Wamu's Collapse Wouldn't Have Happened with Today's Regulatory Landscape

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It is not surprising, especially in an election year, to see politicians and others demonize banks and call for them to be broken up. The memory of the 2008 crisis — when banks around the globe suffered over $500 billion in subprime-related losses, resulting in bank failures and bailouts — is still fresh.

But despite proposals unveiled at both the Democratic and Republican conventions to return to some version of Glass-Steagall, which would restrict the activities of bank holding companies, the reality is that much has already been done to protect the industry and public at large from the systemic risk posed by "too big to fail" institutions.

Critics act like policymakers had no response to the crisis. But the truth is Basel III was a significant strengthening of capital requirements; the Dodd-Frank Act has led to tougher prudential requirements for large firms, living wills, a new bail-in regime and other reforms; and annual stress tests further strengthen capital. Dodd-Frank has also significantly curtailed the type of trading and investing activities banks can participate in, albeit through the painfully complex restrictions of the Volcker Rule.

Yet these safeguards have done little to satisfy populist candidates and, notably, Minneapolis Federal Reserve Bank President Neel Kashkari.

Kashkari argues regulators will not actually enforce the new "bail-in" rules, and therefore another round of taxpayer bailouts are inevitable. Although he agrees that the regulatory reforms since the financial crisis are headed in the right direction, he fears that come the next crisis the government will once again be put in the position either of rescuing big banks or risking broader economic collapse. 

The underlying logic of this theory is that many global banks still pose a systemic risk simply because of their large size related to gross domestic product. Pressure to bail out banking giants in the crisis was even bigger in countries like Ireland and Iceland. Italy currently faces a looming crisis with its large banks struggling and serious talk of a publicly funded bailout growing.

More than 50 groups (including economists, financial experts and finance industry groups) have also called for larger banks to be broken up.

Still, leaders around the globe, including Kashkari's peers at the Fed and Christine Lagarde at the International Monetary Fund, argue that clear and intense regulation will result in stronger banks and a more stable system. 

Who's right? To decide, let's use a real-life example of a bank that did fail during the crisis to see what the impact would have been of new rules put in place since the crisis.

Washington Mutual, one of the most aggressive mortgage lenders prior to the subprime crisis, went into distress in 2008 and had to be resolved by the regulators, becoming the biggest bank failure in U.S. history.

At the start of the crisis, Wamu had risk-weighted assets of $240 billion, tangible common equity of $16 billion and ultimately over $31 billion of subprime mortgage losses. If Washington Mutual had been regulated to current standards and rules:

  • Risk-weighted assets would likely have been closer to $260 billion under the more conservative Basel III rules.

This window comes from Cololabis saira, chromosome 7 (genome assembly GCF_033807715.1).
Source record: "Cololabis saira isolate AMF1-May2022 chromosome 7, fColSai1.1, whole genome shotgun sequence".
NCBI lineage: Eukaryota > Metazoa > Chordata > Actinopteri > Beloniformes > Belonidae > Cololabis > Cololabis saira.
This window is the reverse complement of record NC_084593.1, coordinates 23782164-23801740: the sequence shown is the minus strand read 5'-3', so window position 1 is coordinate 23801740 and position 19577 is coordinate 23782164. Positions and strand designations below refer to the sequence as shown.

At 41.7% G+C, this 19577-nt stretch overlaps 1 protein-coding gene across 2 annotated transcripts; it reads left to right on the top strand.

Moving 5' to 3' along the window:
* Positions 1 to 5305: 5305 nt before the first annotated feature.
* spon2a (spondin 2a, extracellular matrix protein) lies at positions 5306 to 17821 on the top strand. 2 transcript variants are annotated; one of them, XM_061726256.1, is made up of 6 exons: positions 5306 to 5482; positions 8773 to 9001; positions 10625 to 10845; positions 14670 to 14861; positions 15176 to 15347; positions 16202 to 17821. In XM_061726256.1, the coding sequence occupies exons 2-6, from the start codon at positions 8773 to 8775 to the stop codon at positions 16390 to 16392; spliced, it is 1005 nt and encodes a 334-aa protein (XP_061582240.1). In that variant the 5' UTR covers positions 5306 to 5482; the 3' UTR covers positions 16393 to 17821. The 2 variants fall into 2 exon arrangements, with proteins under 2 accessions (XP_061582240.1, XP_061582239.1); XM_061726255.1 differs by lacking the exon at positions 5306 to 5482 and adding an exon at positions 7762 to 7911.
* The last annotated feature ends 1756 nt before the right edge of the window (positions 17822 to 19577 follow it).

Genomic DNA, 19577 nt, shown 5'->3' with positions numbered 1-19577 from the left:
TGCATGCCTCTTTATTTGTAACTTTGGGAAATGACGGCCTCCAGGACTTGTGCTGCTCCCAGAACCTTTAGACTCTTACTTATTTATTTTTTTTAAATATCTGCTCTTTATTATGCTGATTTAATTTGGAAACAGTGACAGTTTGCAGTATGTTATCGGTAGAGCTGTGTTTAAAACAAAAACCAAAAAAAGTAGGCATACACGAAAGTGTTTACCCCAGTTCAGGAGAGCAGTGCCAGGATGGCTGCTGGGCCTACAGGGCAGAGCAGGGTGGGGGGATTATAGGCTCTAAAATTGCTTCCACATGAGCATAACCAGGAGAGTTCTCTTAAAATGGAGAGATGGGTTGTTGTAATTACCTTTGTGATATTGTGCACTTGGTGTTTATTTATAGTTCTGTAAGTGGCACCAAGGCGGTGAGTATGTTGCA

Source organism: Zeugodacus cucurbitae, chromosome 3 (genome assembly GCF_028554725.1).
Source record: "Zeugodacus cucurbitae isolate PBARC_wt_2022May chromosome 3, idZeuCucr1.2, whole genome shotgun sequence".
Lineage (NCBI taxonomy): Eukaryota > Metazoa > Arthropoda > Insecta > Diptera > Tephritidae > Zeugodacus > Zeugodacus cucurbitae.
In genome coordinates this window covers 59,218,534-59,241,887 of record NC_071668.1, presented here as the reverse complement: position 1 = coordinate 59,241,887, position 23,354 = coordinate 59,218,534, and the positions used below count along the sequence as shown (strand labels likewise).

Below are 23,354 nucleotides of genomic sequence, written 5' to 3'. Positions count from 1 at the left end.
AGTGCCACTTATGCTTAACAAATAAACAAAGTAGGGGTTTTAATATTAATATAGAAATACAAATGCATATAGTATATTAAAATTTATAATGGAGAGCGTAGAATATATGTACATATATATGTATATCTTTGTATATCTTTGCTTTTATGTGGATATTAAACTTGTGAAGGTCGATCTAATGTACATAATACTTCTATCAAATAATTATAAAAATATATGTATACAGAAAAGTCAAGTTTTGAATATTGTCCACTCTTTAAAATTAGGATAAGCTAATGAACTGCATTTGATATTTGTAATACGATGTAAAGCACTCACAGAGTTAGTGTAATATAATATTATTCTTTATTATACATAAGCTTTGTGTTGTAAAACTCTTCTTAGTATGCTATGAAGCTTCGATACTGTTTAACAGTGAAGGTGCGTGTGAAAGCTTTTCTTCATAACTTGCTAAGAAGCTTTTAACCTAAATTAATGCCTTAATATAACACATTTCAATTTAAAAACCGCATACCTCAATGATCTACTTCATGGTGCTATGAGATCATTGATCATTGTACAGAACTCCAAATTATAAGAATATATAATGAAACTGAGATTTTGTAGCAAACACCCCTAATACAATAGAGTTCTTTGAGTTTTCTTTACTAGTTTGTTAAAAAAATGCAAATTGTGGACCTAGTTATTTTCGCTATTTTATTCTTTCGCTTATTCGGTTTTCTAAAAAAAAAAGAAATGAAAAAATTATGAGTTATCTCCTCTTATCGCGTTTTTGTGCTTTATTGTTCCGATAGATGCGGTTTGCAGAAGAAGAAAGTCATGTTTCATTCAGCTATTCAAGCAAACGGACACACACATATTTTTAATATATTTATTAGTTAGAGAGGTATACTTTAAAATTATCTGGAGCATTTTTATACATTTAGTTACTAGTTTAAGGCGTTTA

• Tangible common equity would likely have been closer to $26 billion.
  • The combination of capital and bail-in debt would have been closer to $52 billion (20% of risk-weighted assets).
  • Liquidity — Wamu's key pressure point when over $16 billion of deposits were withdrawn during one critical week — would have been strengthened under Basel III's "liquidity coverage ratio," which requires at least a 30-day liquidity buffer.
  • And perhaps most important, as Wamu embarked on its aggressive growth strategy in subprime lending in 2004, the annual stress tests under the Fed's Comprehensive Capital Analysis and Review would have presumably triggered warning signs, such as over $30 billion of exposure versus tangible common equity of about half that amount.

True, the effectiveness of the reforms such as the bail-in regime will be realized if regulators enforce them. Kashkari's main concern seems to be that regulators will not be willing to bail in debtholders for fear of tainting the market and causing a reputational "bank run" from such securities.
But I believe such reforms are already having a positive effect on the market. All newly issued bank securities now include a clause about what would happen if the financial institution is no longer viable. The risk of debt being converted into equity through a bail-in process is being priced into certain securities. Considering these developments, on what basis could a regulator waive enforcement?

 There is concern, however, that the timeframe for regulators to take action in the next crisis may be even shorter than in the last crisis, given market forces. It is likely that long before a "nonviable" pronouncement is handed down by the regulator, the capital markets will be pricing this heightened risk into the bail-in securities.

The best path forward then is to fully operationalize the new regulatory framework and closely monitor the progress of the big banks.

Brian O'Donnell is executive-in-residence at the Global Risk Institute.

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